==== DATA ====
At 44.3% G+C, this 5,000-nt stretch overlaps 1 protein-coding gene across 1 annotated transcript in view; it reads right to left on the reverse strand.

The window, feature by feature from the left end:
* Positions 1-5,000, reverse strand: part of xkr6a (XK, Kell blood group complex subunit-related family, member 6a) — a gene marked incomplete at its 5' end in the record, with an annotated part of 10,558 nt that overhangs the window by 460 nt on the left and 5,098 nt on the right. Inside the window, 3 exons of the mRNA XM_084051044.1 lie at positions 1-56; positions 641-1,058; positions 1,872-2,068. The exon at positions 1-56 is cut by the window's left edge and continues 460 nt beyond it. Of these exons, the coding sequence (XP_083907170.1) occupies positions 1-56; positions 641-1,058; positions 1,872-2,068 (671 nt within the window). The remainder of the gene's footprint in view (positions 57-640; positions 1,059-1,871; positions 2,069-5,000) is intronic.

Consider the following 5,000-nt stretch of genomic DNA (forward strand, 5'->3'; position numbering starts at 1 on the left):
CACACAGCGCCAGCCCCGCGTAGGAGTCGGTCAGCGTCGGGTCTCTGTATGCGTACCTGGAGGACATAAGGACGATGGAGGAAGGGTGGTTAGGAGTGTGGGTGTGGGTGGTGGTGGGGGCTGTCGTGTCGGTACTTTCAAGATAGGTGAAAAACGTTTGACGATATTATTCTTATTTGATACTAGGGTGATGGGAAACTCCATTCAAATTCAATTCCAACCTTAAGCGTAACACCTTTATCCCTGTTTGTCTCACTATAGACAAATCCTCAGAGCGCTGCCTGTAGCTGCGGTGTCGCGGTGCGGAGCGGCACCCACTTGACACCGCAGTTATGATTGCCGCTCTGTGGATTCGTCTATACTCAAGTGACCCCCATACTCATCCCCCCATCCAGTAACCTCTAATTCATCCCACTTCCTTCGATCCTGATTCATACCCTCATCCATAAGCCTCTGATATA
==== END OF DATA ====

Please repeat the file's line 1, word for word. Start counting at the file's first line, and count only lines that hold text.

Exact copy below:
At 44.3% G+C, this 5,000-nt stretch overlaps 1 protein-coding gene across 1 annotated transcript in view; it reads right to left on the reverse strand.